So, you’re doing a Masters, or even a PhD (wow, you must be soooooooooooooooo smart. Not). You’d think you’d know how to read and right, write?
Not so fast. You’ve probably picked up some bad habits, and even if you haven’t, there are other habits and tricks (“hacks” or “apps” or “patches” as the young folk call them) that could save you time and energy. (You can be done four months early, and catch up on the latest box sets.)
University of Manchester offers a broad range of ‘how to’ sessions (and a shout out to their very efficient IT support folks here – el pueblo unido…). I’ve been to some. Some have been okay to good, but the one on “Academic Reading & Writing” on Monday 5th October was…. wait for it… bloody excellent.
There’s only so much you can cover in a two hour session, but the guy leading it (Ben Walker, for the record) knew what he was doing and put in enough group/interactive work to keep you engaged and interested, without it ever being tokenistic. And I clearly need to read Tony Judt’s Post-war, which Walker used as an exemplar of how it should be done..
There were lots of nuggets of advice, some of which I do (choosing when and where I read and write), some of which I do a bit (grokking the credibility of sources, skim-reading to judge about further investment of bandwidth) and some I have rarely done but will do all the time from now– reading a review of a book (well hello JSTOR) to have the main arguments and gaps summarised in advance.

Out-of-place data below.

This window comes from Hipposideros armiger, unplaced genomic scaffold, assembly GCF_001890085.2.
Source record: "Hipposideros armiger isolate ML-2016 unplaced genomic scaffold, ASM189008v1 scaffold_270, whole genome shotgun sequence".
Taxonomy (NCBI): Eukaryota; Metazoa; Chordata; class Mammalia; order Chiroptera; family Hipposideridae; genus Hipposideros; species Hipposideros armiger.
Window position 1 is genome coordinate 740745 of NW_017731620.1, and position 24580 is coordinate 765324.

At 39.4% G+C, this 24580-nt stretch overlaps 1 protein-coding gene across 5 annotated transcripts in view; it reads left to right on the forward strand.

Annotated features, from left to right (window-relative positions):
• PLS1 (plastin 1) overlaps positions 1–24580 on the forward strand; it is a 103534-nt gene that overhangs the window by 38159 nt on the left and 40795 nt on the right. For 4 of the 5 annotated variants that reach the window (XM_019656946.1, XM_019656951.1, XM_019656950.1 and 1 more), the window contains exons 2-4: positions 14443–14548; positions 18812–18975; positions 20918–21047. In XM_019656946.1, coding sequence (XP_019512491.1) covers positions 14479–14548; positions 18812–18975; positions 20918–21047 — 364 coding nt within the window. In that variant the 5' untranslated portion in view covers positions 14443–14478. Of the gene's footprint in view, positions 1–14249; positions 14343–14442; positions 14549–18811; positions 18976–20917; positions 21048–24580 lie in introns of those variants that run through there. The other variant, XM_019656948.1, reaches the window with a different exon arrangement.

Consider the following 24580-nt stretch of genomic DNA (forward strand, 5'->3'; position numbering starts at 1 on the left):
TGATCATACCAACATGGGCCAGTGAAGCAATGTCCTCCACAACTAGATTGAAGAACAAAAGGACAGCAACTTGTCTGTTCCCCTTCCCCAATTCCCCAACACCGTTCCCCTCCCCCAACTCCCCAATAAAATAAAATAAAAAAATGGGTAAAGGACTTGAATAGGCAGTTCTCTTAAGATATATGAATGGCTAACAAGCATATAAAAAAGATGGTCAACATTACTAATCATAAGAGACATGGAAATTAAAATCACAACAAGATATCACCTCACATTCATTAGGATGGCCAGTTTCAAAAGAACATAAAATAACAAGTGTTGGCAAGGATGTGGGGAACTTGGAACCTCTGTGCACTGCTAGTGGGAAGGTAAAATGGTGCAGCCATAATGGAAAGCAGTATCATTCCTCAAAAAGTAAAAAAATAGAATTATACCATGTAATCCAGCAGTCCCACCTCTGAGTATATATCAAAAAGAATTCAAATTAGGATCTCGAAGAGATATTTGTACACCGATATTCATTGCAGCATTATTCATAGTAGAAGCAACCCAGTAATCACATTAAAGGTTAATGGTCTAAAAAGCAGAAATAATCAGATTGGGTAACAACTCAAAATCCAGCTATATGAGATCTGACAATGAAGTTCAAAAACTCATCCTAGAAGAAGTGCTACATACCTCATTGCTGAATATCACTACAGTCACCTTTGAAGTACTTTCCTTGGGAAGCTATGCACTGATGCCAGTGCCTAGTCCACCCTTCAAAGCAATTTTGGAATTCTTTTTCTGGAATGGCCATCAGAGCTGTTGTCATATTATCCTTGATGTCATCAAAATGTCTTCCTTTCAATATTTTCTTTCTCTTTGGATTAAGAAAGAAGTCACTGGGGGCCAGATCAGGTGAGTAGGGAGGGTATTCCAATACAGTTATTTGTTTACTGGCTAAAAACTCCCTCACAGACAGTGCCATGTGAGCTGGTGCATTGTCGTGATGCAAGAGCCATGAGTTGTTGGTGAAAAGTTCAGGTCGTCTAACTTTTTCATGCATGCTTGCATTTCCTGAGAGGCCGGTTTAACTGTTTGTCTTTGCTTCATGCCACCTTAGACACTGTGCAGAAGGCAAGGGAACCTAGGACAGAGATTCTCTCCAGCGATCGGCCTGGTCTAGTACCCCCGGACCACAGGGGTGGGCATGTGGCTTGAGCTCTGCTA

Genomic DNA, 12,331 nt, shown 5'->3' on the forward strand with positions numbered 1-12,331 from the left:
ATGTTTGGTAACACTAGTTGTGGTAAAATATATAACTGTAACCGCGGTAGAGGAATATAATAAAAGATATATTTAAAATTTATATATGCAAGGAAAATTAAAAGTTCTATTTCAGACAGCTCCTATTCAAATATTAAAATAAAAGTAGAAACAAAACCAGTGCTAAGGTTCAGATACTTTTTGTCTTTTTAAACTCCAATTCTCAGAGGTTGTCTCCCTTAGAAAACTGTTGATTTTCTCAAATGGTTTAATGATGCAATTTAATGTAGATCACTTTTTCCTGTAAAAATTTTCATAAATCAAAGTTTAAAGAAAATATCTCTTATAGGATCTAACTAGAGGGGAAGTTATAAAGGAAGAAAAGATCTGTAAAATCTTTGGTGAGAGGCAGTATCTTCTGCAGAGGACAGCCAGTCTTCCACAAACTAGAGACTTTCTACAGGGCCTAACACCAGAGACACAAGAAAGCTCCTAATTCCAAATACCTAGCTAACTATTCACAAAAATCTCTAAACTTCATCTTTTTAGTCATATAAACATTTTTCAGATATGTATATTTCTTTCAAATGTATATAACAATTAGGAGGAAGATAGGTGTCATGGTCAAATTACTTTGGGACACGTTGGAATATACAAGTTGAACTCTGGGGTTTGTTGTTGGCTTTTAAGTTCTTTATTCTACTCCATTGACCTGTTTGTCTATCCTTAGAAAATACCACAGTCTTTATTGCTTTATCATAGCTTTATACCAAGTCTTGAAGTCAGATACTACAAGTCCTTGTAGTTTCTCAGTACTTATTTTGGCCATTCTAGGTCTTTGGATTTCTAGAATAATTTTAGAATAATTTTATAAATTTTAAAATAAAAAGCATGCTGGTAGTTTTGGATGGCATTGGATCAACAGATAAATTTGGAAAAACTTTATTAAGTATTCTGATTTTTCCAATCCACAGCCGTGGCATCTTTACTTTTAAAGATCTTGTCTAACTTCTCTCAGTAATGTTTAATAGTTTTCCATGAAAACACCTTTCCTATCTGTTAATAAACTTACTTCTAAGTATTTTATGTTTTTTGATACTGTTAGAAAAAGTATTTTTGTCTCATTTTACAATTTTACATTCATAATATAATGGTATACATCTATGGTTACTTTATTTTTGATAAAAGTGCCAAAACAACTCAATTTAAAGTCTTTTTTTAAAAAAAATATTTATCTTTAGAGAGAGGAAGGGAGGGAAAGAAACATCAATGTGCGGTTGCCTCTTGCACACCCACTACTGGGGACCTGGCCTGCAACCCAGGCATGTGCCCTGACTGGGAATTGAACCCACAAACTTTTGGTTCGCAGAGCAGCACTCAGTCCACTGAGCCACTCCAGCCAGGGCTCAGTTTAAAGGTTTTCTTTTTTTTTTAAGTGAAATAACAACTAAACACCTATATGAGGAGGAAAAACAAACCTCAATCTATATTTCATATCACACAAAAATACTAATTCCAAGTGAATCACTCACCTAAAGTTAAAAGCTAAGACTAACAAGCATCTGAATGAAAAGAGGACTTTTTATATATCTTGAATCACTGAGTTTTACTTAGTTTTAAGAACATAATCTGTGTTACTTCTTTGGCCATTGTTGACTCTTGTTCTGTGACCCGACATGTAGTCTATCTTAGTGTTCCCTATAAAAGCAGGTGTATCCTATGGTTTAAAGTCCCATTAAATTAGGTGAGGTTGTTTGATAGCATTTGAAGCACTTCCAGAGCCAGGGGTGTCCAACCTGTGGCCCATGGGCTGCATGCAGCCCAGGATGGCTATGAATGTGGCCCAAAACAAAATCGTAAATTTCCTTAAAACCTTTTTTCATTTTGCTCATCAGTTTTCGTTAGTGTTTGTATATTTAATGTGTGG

Here’s Walker’s tips on the difference between working the hardest versus working the smartest.
- Find the ‘authority’ on the subject
- Only take a couple of books at a time
- Read a review on JSTO- easy critical analysis of ideas and short explanation of the whole thing
- Use the index as a key word finder, or if a PDF, use ‘Ctrl + F’
- The opening and closing paragraphs always have the most useful stuff
- If all these things suggest this text is a must read – then off you go
- Notes are only useful if accurately recorded (e.g. page numbers.)
Spend time getting full citations and getting them right. Two he recommends –
He bigged up Wordle and also mentioned that when it comes to the crime of appalling writing, the butler did it.
The move from a structuralist account in which capital is understood to structure social relations in relatively homologous ways to a view of hegemony in which power relations are subject to repetition, convergence, and rearticulation brought the question of temporality into the thinking of structure, and marked a shift from a form of Althusserian theory that takes structural totalities as theoretical objects to one in which the insights into the contingent possibility of structure inaugurate a renewed conception of hegemony as bound up with the contingent sites and strategies of the rearticulation of power.